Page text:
This month marks ten years since the introduction of the “Gang of Eight’s” comprehensive immigration reform bill. In June of 2013, the U.S. Senate passed that historic bill by a strong bipartisan majority, with 14 Republicans joining all Democrats. The bill, S. 744, would have put millions of undocumented immigrants onto a pathway to citizenship, allowing them to work legally, reunite with family members, more fully continue to our economy, and live without the fear of deportation. It would’ve been the biggest immigration overhaul in decades.
But while bipartisan votes existed in the Republican-led U.S. House to pass the legislation, then-Speaker John Boehner refused to allow the bill to come to the floor, instead giving numerous anti-DREAMer votes to Steve King, the racist former congressman from Iowa.
Boehner inaction and acquiescence to the anti-immigrant wing would mark the beginning of the GOP’s rapid descent into the kind of gloom, white supremacist radicalism, and nativism we see today.
Notably, Boehner’s refusal to bring up S. 744 marked the beginning of ten years (and counting) of most Congressional Republicans refusing to join in on workable proposals to address our nation’s outdated immigration system. While a number of Republicans did support two major pieces of legislation that passed the House after Democrats took control of the chamber in 2018, in the Senate, ten Republicans refused to step forward to overcome the Jim Crow filibuster.
Both the Dream and Promise Act and the Farm Workforce Modernization Act would have been hugely significant. While not as expansive as the comprehensive immigration reform bill passed by the Senate in 2013, they would have permanently protected Deferred Action for Childhood Arrivals holders, immigrants holding Temporary Protected Status, and the undocumented farmworkers who feed us.
Senate Republicans in fact refused to act on this legislation twice, when the House again passed these bills in 2021. Once again, ten Senate Republicans refused to step up.
They also refused to step up when former Attorney General Jefferson Beauregard Sessions III gleefully announced the rescission of DACA in 2017. Rather than dressing down the Trump administration over its inhumane decision putting hundreds of thousands of young immigrants at risk of deportation, Mitch McConnell opined that former President Barack Obama “wrongly believed he had the authority to re-write our immigration law.”
McConnell and Republicans have had more than enough chances over the years to “re-write” the law themselves. Since S. 744, pro-immigrant bills addressing everything from families separated under the Trump administration’s zero tolerance policy, to expanding domestic workers’ rights, to citizenship for essential workers have been introduced dozens of times in Congress with no support from Republicans.
Proposals have even been squashed before they’ve had a chance to become a bill. While never officially introduced as legislation, North Carolina Senator Thom Tillis and Arizona Senator Kyrsten Sinema late last year held talks regarding a proposed plan addressing border security and permanent protections for DACA recipients. The talks came after the Senate Parliamentarian, an unelected staffer, refused to allow Democrats to pass immigration provisions through the budget reconciliation process.
But top Senate Republicans — including Texas Senator John “Cornyn Con” Cornyn — dusted off “border first” excuses to derail any further progress, continuing to leave anxious young immigrants and their families on edge as Republicans also attack their DACA protections in the judiciary. In the face of Congressional inaction, the Biden administration has also used its authority under law to implement a parole program that allows some Cuban, Haitian, Nicaraguan and Venezuelan migrants to apply to enter the U.S. if they have a sponsor.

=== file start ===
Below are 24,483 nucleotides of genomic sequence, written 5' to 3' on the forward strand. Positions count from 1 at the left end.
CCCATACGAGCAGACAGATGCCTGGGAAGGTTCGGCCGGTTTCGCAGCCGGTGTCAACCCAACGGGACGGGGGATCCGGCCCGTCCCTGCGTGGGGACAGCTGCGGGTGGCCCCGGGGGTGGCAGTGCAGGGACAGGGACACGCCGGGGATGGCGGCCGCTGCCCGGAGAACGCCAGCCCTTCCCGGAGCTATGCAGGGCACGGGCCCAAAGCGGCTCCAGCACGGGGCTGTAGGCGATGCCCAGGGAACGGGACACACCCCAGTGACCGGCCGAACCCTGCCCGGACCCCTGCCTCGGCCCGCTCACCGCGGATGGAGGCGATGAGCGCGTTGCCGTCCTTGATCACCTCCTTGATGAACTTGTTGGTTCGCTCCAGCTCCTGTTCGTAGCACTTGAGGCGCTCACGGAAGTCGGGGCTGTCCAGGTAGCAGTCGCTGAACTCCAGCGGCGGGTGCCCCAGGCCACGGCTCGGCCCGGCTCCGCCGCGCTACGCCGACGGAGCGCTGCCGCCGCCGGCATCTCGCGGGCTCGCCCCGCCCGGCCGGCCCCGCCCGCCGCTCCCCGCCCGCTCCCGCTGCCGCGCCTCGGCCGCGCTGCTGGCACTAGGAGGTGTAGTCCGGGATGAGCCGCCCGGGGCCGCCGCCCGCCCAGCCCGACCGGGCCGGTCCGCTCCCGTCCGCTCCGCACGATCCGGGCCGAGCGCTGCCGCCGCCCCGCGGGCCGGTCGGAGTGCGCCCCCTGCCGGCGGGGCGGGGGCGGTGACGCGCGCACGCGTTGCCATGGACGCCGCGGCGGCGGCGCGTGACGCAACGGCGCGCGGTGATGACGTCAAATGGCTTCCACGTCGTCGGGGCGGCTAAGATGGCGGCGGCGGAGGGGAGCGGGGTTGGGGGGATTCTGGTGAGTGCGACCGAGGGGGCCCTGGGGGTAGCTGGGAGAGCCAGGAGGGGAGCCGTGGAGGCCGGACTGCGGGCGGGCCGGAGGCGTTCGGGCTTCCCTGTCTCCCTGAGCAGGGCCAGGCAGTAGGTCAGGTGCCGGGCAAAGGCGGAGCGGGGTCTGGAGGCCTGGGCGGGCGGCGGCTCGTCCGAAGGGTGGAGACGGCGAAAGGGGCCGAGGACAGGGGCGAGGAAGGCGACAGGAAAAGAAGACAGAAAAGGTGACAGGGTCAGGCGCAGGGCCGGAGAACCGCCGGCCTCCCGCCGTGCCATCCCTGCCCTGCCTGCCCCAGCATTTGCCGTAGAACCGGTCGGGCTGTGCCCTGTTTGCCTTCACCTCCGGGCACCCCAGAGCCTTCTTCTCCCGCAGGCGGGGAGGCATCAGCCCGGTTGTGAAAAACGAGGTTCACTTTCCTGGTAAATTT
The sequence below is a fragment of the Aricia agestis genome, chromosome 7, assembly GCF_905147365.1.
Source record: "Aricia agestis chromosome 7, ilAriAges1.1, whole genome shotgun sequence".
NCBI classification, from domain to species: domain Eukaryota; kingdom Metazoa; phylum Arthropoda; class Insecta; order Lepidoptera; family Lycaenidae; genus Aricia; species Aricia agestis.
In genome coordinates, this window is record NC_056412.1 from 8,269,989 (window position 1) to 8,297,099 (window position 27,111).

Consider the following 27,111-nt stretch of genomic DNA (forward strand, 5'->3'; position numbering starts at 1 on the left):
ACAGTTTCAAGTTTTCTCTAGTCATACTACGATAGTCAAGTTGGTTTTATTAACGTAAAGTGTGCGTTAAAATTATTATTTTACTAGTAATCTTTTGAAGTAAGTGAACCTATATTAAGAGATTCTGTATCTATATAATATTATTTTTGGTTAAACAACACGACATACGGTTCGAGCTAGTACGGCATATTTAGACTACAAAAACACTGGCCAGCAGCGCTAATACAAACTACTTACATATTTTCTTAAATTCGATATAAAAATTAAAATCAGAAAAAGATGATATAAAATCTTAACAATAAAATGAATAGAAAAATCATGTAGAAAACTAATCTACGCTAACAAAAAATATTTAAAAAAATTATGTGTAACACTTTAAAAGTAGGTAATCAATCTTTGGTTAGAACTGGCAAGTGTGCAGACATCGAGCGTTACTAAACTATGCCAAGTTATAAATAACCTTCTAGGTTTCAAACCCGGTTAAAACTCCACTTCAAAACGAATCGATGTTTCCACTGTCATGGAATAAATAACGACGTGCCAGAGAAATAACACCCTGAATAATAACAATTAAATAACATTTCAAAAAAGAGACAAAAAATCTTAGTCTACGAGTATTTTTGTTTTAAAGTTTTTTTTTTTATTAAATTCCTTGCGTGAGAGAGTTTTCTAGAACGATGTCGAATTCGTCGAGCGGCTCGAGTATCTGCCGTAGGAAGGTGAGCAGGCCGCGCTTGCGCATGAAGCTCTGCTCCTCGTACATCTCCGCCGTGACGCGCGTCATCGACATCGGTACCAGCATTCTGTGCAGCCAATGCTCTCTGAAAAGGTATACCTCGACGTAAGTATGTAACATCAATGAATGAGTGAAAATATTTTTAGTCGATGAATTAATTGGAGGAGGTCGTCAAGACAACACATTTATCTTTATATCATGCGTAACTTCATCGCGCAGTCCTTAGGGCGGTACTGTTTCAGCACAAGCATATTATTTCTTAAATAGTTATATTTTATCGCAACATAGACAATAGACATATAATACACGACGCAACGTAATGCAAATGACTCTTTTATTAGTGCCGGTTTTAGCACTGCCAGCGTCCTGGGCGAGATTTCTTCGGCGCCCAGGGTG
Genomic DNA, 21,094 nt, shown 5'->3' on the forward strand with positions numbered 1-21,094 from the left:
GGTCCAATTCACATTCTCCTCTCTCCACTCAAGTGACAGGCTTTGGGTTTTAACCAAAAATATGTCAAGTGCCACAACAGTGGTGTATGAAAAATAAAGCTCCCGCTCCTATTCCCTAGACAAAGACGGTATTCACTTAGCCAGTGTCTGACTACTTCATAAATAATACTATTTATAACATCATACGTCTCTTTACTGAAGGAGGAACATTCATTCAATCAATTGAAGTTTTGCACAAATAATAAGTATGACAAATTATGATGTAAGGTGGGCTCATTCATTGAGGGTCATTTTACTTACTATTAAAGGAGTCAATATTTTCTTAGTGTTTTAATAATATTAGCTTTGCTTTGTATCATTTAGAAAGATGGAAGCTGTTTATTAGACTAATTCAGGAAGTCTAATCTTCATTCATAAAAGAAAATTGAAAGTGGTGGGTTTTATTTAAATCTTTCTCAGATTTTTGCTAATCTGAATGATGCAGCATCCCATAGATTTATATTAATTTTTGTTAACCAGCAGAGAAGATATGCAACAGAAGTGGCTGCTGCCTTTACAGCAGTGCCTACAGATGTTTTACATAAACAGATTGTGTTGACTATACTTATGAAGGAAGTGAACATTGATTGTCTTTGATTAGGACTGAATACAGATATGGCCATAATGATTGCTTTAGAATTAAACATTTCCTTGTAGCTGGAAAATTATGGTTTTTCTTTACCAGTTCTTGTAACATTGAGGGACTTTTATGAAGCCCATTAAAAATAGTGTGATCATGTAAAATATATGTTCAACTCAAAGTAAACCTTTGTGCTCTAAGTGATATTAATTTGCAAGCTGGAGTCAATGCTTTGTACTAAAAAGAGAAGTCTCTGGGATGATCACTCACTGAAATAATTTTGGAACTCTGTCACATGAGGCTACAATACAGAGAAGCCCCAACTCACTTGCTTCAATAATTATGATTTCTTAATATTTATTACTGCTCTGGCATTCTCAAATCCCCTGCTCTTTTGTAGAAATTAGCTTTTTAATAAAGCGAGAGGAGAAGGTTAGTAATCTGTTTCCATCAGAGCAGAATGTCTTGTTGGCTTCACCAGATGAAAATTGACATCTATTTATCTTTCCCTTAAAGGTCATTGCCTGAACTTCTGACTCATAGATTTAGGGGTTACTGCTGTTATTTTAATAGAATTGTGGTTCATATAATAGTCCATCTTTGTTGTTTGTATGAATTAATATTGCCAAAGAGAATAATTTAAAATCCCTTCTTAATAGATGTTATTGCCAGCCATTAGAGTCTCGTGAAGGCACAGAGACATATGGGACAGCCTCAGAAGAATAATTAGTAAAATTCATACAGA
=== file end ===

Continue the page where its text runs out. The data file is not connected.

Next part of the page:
Not only does this open a safer channel for families to reunite, the number of unlawful crossings at the southern border has dropped, administration officials said.
But Republican states led by Texas are now seeking to block this program through the right-wing courts. Republicans constantly claim that they’re in favor of legal immigration, but their actions say otherwise.
Let’s not forget the GOP’s descent into xenophobia isn’t just about policy — like the new anti-immigration bill in the House Judiciary Committee that amounts to a turbocharged version of the Donald Trump and Stephen Miller agenda — it’s also the rhetoric. Going back to 2013, Boehner not only gave King numerous votes to subject DACA recipients to deportation, he began sounding a lot like him too, echoing his “amnesty” bombast.
But even that’s small potatoes compared to what Republicans say and do these days. While GOP House leaders under public pressure booted King from committee assignments after he questioned how “white nationalist” and “white supremacy” became “offensive,” current Speaker Kevin McCarthy restored committee assignments to two GOP lawmakers who make King look like Bambi.
House Democrats had led the effort removing Florida’s Marjorie Taylor Greene from committees for her past comments supporting the assassination of Democratic officials. Her fellow conspiracy theorist, Arizona’s Paul Gosar, was removed (and censured) for promoting a video depicting the assassination of New York Rep. Alexandria Ocasio Cortez, and a violent attack against President Biden. Both Gosar and Greene also spoke at a 2022 event organized by notorious white supremacist Nick Fuentes. McCarthy knows exactly who they are and what they believe, but he’s decided getting the speaker’s gavel is more important.
But let’s not pretend McCarthy is somewhere in the middle: his pledge last year that he would not take up a pathway to citizenship if he became speaker was made to racist rag Breitbart.